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Showing: 21-30 results of 34

“Girls, come to order!” shouted Hilda Bretherton in a somewhat disorderly tone. “How can we come to order without a president?” queried a rosy-cheeked, roly-poly damsel answering to the name of Puddy Kennett. “I elect Prue Shaftsbury!” screamed Hilda above the merry din of voices. “You can't elect—you simply nominate,” said Prue. “I second the motion,” said Nannie Branscome,... more...

"CATCHING COLDS" Mothers frequently wonder where their children get colds. Briefly we will point out some of the sources from which these apparently inexplicable colds may come. A. Sitting on the Floor.—Children should not be allowed to sit or crawl upon the floor at any season of the year, but especially during the winter months. There is always a draught of cold air near the floor. It is a bad habit to begin allowing a child to play... more...

Chapter I.—What Is The Christian Home? Section I.—Home In The Sphere Of Nature. "My home! the spirit of its love is breathing   In every wind that plays across my track, From its white walls the very tendrils wreathing   Seem with soft links to draw the wanderer back. There am I loved—there prayed for!—there my mother   Sits by the hearth with meekly thoughtful eye, There my young... more...

CHAPTER I The Uneasy Woman The most conspicuous occupation of the American woman of to-day, dressing herself aside, is self-discussion. It is a disquieting phenomenon. Chronic self-discussion argues chronic ferment of mind, and ferment of mind is a serious handicap to both happiness and efficiency. Nor is self-discussion the only exhibit of restlessness the American woman gives. To an unaccustomed observer she seems always to be running about... more...

CHAPTER I 1812-1833 “Allons! after the Great Companions! and to belong to them!”“To know the universe itself as a road—as many roads—asroads for travelling souls.”   The Most Exquisite Romance of Modern Life—Ancestry and Youth of Robert Browning—Love of Music—Formative Influences—The Fascination of Byron—A Home “Crammed with Books”—The Spell of... more...

Knowledge is Safety. 1. The old maxim, that "Knowledge is power," is a true one, but there is still a greater truth: "Knowledge is Safety." Safety amid physical ills that beset mankind, and safety amid the moral pitfalls that surround so many young people, is the great crying demand of the age. 2. Criticism.—While the aim of this work, though novel and to some extent is daring, it is chaste, practical and to the point, and will be a boon... more...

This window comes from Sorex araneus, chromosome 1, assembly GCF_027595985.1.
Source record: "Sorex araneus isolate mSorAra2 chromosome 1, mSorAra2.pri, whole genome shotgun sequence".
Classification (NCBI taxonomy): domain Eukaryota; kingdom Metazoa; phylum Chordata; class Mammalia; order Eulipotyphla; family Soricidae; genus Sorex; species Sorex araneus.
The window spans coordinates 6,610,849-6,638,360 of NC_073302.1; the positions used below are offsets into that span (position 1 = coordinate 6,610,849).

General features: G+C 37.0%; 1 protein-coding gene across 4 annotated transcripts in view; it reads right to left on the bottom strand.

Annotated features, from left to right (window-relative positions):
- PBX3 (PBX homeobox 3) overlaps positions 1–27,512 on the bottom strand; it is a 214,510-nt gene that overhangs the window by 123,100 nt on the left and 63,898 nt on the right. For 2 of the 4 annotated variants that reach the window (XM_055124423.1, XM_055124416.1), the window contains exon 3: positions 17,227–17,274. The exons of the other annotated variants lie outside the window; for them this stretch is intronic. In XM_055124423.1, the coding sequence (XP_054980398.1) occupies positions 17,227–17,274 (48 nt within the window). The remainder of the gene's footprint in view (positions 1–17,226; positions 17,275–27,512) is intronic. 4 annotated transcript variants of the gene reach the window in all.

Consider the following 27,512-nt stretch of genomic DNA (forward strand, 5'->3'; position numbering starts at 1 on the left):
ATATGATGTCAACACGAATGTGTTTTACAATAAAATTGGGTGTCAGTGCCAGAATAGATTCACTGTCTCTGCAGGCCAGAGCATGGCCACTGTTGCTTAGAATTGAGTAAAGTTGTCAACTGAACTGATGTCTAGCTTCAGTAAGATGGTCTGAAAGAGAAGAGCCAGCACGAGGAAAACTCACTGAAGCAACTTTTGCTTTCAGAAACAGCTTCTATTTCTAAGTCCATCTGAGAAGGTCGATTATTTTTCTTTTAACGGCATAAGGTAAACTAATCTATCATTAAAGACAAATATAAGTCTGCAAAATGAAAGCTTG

If, reader, you have grasped the intent of this book,—and infinite honor is done you by the supposition: the profoundest author does not always comprehend, I may say never comprehends, the different meanings of his book, nor its bearing, nor the good nor the harm it may do—if, then, you have bestowed some attention upon these little scenes of married life, you have perhaps noticed their color— "What color?" some grocer will... more...

THE UNKINDEST CUT OF ALL. Is it a petty or a profound trouble? I knew not; it is profound for your sons-in-law or daughters-in-law, but exceedingly petty for you. "Petty! You must be joking; why, a child costs terribly dear!" exclaims a ten-times-too-happy husband, at the baptism of his eleventh, called the little last newcomer,—a phrase with which women beguile their families. "What trouble is this?" you ask me. Well! this is, like many... more...

INTRODUCTION. The "Woman Question" will not be put to silence. It demands an answer of Western legislators. It besets college faculties. It pursues veteran politicians to the fastnesses of so-called National Conventions. Under the sacred sounding-boards of New England pulpits has its voice been heard, and its unexpected ally, the London Saturday Review, introduces it to the good society of English drawing-rooms. That this introduction comes in... more...

About the Maces David and Vera Mace have spent almost forty years making a vital relationship of their own marriage, and, because of their inherent sense of purpose, consequently have enriched the lives and marriages of innumerable persons in some sixty countries around the world. David Mace's first degree was in science from the University of London. Earlier family influence led him on to Cambridge University, a degree in theology, and work... more...